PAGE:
I dropped by for the opening of IBM's new "Mass Lab," the largest IBM Software Development Lab in North America, on what turned out to be the company's 99th anniversary. Presiding over the event was MassTLC Trustee Alistair Rennie, Massachusetts Senior State Executive for IBM. Governor Deval Patrick and Steve Mills, Senior VP of IBM's software business, spoke about education and entrepreneurial spirit prior to the official ribbon cutting. (Pictured from left to right are Alistair Rennie, Steve Mills, Governor Patrick, and Secretary for Housing and Economic Development Greg Bialecki.)
The new Mass Lab, comprised of sites in Littleton and Westford, is home to 3,400 engineers and is of similar square footage as Boston's Fenway Park or the TD Garden. The facility brings together employees from IBM's 14 Massachusetts acquisitions including: Ascential, Cognos, Lotus, Rational, and most recently Ounce Labs and Guardium Corporation.
According to their press materials, the Mass Lab will create software that manages some of the world's most complex process and infrastructure problems such as modernizing and automating the world's physical and digital infrastructures -- from railroads, water management, food traceability and healthcare modernization to electronic medical records, fraud detection and energy management through smart grids.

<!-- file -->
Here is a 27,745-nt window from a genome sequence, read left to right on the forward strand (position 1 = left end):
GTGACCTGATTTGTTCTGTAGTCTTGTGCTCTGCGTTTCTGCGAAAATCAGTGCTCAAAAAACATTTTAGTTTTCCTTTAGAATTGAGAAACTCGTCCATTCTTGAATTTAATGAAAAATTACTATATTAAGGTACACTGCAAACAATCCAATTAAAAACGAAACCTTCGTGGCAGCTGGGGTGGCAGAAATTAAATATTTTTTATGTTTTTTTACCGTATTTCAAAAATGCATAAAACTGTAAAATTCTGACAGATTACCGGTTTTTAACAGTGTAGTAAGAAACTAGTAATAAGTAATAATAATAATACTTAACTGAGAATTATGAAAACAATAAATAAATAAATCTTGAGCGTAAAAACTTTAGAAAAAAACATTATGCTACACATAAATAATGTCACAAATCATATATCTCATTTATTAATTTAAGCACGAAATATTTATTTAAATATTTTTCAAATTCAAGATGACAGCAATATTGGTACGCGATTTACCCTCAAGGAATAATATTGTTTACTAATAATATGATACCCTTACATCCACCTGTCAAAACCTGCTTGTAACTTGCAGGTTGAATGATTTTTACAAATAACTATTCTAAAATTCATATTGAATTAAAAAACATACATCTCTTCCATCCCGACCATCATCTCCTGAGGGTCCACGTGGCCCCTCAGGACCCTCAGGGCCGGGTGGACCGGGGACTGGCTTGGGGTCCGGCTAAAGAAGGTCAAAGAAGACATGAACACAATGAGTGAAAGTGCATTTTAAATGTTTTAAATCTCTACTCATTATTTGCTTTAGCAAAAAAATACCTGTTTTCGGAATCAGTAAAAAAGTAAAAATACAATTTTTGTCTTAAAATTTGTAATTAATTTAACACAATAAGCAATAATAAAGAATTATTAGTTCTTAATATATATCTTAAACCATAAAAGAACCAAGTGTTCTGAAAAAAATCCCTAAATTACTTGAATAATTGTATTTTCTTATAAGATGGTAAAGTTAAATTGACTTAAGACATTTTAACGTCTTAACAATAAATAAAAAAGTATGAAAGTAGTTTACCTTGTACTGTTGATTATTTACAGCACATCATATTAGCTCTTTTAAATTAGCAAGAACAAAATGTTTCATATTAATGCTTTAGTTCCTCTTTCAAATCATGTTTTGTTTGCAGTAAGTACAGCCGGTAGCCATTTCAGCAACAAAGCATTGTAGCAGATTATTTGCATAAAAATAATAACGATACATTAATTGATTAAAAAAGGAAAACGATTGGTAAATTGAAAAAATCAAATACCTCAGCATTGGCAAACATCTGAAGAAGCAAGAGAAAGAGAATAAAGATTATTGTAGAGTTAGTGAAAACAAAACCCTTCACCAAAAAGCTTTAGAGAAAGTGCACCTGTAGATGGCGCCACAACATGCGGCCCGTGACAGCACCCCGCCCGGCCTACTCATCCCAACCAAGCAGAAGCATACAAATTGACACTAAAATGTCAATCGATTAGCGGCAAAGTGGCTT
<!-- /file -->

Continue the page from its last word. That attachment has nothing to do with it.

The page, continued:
The IBM Mass Lab is also developing software for the new era of enterprise mobile computing fostering more effective collaboration and integration to support an increasingly mobile workforce and made the following announcements in conjunction with the grand opening:
- IBM Delivers a New Level of Intelligence to the Expanding Mobile Business Market
- IBM Helps Mobile Communications Providers Gain Control of Cell Sites
- MADE IN IBM LABS: New 'Email Triage' Technology Helps Manage Urgent Issues on Mobile Devices
Together, IBM Mass Lab in Littleton/Westford, IBM Research in Cambridge, and IBM Innovation Center in Waltham house over 5,000 employees in Massachusetts.
Photo credit: Rodney Brown, Mass High Tech